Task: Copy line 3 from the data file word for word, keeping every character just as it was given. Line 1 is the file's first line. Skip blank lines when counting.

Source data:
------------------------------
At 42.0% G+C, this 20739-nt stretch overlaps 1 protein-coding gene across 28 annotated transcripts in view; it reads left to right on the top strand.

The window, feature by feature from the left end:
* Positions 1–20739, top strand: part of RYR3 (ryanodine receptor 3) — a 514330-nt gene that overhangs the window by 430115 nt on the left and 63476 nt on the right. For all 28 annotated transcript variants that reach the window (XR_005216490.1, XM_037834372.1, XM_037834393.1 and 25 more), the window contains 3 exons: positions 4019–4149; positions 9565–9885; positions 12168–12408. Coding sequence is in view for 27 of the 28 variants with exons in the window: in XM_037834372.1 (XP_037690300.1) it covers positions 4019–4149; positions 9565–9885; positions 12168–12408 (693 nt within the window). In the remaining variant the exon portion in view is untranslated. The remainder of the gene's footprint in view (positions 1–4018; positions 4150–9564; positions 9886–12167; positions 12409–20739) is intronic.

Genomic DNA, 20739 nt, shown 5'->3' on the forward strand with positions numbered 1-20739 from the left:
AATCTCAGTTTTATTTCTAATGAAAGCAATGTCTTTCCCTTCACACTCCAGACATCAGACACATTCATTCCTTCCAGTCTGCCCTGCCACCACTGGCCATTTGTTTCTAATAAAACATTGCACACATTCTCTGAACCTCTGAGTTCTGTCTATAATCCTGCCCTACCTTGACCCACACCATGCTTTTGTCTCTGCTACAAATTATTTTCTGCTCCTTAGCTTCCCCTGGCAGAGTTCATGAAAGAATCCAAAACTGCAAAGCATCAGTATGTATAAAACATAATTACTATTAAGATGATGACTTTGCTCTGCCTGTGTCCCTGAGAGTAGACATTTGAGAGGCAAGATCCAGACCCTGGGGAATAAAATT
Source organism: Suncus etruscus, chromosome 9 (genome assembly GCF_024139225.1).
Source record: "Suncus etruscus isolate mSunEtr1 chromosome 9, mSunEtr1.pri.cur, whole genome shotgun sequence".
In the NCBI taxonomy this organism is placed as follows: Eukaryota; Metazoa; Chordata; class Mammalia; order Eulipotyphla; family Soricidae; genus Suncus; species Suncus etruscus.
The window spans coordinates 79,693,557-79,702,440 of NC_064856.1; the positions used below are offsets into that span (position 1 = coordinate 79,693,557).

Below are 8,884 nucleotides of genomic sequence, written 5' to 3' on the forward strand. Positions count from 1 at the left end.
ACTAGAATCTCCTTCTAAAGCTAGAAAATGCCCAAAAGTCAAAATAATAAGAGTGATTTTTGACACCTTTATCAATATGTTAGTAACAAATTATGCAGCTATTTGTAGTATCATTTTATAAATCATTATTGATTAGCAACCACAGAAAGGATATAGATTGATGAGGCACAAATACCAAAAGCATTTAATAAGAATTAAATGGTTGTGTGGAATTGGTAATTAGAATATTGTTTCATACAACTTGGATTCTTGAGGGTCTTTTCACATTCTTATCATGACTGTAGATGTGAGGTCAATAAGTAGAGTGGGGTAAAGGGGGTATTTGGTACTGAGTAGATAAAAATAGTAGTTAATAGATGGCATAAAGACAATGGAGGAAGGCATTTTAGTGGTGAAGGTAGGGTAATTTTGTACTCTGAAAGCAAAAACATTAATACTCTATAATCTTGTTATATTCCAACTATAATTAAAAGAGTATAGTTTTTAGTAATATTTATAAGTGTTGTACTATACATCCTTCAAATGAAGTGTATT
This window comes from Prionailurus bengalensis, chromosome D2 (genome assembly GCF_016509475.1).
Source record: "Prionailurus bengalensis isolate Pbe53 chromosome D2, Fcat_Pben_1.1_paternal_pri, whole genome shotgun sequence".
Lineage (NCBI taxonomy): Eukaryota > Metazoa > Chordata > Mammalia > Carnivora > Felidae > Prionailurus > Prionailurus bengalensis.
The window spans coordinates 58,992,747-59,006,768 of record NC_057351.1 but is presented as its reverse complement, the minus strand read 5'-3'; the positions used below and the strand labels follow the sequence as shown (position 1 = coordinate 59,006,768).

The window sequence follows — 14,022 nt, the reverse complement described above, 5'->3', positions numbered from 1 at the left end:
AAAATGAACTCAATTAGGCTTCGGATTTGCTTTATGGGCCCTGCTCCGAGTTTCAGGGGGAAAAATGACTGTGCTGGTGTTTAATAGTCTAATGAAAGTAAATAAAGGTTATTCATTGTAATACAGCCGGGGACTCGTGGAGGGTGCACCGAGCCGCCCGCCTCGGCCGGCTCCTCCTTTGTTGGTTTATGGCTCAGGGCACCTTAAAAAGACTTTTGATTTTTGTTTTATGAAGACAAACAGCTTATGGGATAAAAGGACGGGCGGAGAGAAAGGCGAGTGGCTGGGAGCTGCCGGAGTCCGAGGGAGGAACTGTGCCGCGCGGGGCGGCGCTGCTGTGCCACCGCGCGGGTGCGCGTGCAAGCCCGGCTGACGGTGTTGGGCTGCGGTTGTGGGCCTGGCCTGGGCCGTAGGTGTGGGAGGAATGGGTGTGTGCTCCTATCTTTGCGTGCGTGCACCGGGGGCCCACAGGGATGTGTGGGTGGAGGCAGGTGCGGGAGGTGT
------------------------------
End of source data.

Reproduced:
* Positions 1–20739, top strand: part of RYR3 (ryanodine receptor 3) — a 514330-nt gene that overhangs the window by 430115 nt on the left and 63476 nt on the right. For all 28 annotated transcript variants that reach the window (XR_005216490.1, XM_037834372.1, XM_037834393.1 and 25 more), the window contains 3 exons: positions 4019–4149; positions 9565–9885; positions 12168–12408. Coding sequence is in view for 27 of the 28 variants with exons in the window: in XM_037834372.1 (XP_037690300.1) it covers positions 4019–4149; positions 9565–9885; positions 12168–12408 (693 nt within the window). In the remaining variant the exon portion in view is untranslated. The remainder of the gene's footprint in view (positions 1–4018; positions 4150–9564; positions 9886–12167; positions 12409–20739) is intronic.